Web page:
In our last post we did a total overhaul of our model, using a more appropriate neural network type and a more powerful framework. We simplified the problem by doing a binary classification and only using two classes: our normal and our ceiling effects plots. We were able to get fantastic validation accuracy, but never checked accuracy on a test set, and never considered alternate metrics of evaluating model performance ("accuracy" is not always the most informative metric).
In this post, well create our final model that predicts all four classes, we'll evaluate its accuracy on a set of data held out from any training or validation, and look at a metric other than accuracy to give us more information about our model performance. Read More
Our last classifier was very poor--it operated at chance--a coin flip would have had the same predictive power. A few things may have been going on that caused us to find no signal. It could be that we down sampled our images too much and lost useful information, it could be that our neural network was poorly configured (it was), it could be we were using the wrong type of neural network (we were), or it could be all of these. To address all of these issues, we'll spend a little more time constructing model this time--examining the underlying construct of the data itself, what we really want to learn from it, and how best to model that.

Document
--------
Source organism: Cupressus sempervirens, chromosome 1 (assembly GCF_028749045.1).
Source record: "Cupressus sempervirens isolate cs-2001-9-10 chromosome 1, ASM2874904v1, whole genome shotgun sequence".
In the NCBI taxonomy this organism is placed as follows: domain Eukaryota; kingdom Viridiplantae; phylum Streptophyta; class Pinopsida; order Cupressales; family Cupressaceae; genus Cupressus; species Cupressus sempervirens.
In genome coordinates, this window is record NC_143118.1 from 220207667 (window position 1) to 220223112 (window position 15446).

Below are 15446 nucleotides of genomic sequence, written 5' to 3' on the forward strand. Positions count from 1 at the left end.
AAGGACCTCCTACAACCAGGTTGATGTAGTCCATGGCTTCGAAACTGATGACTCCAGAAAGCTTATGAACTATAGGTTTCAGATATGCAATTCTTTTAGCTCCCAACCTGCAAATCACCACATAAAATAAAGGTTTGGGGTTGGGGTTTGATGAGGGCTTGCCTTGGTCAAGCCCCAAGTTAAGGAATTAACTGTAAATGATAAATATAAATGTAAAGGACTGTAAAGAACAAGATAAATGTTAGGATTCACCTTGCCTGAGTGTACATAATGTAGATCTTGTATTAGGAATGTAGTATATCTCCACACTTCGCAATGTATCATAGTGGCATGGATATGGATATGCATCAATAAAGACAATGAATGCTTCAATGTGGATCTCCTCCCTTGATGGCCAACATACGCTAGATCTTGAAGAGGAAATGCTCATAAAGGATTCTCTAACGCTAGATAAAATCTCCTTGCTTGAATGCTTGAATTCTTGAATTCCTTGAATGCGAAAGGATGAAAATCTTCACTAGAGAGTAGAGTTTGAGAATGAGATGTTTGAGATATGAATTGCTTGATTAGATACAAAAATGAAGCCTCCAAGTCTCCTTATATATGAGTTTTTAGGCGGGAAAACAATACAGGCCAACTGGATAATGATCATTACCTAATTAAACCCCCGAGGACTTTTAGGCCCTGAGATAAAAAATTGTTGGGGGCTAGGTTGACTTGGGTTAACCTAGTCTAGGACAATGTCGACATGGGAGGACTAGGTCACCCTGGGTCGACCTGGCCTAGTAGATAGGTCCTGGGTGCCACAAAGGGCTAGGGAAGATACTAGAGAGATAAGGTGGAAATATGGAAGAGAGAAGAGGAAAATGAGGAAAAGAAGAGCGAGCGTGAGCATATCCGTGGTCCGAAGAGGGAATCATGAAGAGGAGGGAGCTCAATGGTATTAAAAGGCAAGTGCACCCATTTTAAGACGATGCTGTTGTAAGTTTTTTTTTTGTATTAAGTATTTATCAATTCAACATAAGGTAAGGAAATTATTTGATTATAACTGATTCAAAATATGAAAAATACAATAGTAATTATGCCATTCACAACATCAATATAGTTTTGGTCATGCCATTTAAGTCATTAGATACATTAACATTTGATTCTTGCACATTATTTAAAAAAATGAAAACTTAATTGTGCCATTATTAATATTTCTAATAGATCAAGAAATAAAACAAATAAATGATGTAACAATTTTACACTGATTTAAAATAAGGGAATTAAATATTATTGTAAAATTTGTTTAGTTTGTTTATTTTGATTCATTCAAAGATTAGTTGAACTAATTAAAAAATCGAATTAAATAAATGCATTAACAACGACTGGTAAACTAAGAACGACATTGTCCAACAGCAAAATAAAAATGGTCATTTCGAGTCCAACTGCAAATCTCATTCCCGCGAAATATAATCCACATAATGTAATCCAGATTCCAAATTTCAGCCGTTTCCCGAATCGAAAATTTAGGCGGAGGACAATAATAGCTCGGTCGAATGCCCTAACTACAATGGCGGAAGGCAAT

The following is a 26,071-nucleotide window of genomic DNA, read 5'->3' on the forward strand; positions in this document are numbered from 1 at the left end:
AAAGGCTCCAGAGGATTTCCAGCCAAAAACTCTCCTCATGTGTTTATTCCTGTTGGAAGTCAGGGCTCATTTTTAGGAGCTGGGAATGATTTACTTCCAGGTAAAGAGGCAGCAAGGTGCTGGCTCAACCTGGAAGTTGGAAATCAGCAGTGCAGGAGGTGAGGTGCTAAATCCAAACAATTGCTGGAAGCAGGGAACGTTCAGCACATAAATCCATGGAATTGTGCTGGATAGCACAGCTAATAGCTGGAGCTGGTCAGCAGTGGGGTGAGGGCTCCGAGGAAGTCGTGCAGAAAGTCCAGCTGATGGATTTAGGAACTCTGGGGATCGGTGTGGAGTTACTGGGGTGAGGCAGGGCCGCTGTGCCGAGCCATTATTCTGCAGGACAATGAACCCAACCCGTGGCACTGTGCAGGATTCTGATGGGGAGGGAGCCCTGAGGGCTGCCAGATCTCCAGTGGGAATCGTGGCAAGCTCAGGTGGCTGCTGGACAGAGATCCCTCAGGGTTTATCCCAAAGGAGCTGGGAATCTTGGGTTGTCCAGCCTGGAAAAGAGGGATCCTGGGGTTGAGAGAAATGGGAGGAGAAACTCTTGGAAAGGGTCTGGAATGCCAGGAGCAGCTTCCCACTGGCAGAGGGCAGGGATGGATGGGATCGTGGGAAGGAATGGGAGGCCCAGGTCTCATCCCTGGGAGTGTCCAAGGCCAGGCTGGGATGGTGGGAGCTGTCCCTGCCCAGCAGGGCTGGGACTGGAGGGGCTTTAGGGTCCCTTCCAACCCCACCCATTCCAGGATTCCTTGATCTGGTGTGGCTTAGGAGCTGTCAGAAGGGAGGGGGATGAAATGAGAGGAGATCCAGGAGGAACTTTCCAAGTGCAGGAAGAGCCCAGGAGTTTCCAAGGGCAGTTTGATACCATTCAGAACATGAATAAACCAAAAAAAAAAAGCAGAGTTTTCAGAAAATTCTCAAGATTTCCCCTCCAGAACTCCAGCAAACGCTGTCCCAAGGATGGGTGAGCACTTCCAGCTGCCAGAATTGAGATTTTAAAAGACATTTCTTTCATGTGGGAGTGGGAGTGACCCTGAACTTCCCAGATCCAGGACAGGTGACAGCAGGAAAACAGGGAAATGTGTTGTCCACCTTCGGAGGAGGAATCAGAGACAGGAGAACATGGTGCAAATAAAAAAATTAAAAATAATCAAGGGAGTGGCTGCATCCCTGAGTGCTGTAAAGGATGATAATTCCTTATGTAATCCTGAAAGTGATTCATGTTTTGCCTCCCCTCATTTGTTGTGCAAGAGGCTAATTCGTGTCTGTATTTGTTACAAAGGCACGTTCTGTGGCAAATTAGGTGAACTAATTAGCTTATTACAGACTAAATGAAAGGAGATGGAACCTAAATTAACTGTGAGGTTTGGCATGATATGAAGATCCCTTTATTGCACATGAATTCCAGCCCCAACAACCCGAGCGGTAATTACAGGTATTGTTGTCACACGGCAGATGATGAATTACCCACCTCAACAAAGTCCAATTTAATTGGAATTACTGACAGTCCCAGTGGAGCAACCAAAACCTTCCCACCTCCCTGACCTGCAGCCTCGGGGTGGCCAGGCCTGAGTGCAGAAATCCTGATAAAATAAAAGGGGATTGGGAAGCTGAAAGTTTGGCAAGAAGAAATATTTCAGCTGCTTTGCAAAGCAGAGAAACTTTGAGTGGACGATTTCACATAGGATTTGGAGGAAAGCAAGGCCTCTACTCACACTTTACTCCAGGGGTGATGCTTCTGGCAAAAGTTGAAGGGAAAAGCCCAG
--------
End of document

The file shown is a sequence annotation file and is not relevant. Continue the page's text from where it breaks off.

We’ll be using keras to interface with TensorFlow, and a type of Recurrent Neural Network (RNN) called a Long Short-Term Memory Network (LSTM). Read More
Machine Learning On a 'Real' Problem
In this post we'll go through the process of turning a bunch of .png files into a training set and training a simple neural network. Future posts will dive into improving the model, using more advanced neural networks (convolutional NN vs. the multi-layer perceptron used here), and optimizing the model for a specific business aim (reducing false negatives at the expense of a few more false positives).